In the Maleku cosmovision, the preservation of our earth is very important. [It’s about] achieving the perfect equilibrium. [The name choice] was also a gesture towards women.
I though of the power that words have. Each time that someone says it, and each time a man says it, they’re recognizing the woman they have inside because in the end we’re a duality… The idea is also for them to be able to get into women’s shoes so that they can know how many things have been denied to them because of gender.
What’s the relationship between journalism and your music?
I think [of myself as a journalist] because of the way I use rhyme. “Despierto” (“Awake”) is a song that speaks about depression or how to come out from an awakening and that’s a story we all live. It’s nothing new. The new thing is how we’re telling the story, but it’s something that can be lost because of the immediacy. We’re living in a world were everything is fast. Everything gets published and in three or four months people aren’t visiting the site because it’s not new. I also think that it’s good for journalism works to be always appreciated, such as documentaries and interviews, because in the end it’s what’s creating our culture, what we say, and what we think as a collective.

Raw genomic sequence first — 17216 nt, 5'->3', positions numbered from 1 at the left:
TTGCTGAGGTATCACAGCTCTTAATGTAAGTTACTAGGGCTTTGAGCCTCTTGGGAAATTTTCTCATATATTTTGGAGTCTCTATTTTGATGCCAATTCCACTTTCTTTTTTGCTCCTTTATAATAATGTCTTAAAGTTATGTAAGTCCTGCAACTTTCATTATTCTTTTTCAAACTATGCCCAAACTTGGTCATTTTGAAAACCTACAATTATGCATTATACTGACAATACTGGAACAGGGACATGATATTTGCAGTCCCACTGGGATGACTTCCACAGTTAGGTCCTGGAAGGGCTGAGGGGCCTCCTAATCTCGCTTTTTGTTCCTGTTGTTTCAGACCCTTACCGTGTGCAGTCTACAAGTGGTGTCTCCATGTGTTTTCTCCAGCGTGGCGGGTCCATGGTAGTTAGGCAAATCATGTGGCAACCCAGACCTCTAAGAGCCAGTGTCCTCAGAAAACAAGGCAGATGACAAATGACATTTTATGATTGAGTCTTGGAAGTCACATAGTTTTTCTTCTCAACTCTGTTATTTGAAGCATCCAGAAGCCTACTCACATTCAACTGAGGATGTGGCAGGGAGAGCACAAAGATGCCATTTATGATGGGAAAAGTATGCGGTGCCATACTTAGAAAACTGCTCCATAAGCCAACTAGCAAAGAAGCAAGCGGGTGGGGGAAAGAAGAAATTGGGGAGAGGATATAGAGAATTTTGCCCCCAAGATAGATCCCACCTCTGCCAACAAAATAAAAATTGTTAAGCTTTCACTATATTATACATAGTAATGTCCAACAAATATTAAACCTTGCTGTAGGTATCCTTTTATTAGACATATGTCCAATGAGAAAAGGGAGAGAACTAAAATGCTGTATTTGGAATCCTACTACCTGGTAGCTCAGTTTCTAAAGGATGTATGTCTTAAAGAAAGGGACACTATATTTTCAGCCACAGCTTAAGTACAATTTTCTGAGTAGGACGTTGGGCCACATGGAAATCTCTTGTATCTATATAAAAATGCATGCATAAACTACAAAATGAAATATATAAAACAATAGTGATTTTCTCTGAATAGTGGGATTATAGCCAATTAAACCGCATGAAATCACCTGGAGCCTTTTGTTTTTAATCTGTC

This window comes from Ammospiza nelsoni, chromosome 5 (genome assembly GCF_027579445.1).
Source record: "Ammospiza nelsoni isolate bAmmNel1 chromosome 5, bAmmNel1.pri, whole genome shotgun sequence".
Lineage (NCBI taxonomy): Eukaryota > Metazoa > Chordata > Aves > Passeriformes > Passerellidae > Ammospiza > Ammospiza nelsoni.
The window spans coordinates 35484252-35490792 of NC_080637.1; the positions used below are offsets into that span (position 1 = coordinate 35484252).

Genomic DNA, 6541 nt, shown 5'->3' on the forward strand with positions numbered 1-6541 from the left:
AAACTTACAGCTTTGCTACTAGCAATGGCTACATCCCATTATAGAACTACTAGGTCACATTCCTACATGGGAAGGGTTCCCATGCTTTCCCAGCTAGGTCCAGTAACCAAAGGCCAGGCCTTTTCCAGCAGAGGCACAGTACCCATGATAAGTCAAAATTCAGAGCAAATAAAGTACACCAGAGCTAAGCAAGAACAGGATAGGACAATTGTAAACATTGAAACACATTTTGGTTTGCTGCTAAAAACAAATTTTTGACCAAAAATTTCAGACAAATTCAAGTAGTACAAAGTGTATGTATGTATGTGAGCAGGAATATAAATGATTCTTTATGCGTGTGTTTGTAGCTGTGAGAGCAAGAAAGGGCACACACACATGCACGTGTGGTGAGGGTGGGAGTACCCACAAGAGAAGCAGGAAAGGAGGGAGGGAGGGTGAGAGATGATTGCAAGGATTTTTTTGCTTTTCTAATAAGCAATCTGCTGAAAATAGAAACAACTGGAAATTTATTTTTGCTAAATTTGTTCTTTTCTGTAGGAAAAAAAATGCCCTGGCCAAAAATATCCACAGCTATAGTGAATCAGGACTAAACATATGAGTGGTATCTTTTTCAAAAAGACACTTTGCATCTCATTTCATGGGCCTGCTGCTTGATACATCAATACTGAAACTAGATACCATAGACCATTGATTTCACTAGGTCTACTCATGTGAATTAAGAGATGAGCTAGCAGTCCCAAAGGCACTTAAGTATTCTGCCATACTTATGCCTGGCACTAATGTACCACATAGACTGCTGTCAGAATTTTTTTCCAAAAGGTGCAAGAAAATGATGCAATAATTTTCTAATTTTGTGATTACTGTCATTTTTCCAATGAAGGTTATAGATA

Listen to Nakury sing an extract of her new song “Esencia,” exclusively for The Tico Times :
How is your work a social critique that raises awareness at the same time?
Since I work on things that often make me feel confused, uncomfortable and things that I want to resolve, I think that this critique is born. If the critique hurts you, it’s an indicator that there’s something there. I also feel that it’s good to criticize myself inside the letters or to speak about things that I’ve experienced and felt.
[The critique] can go from that to criticizing our passivity as Costa Ricans, in our actions as a community…. Listening to those confrontations through music allows us to unite.
How did you create your new album, Vía?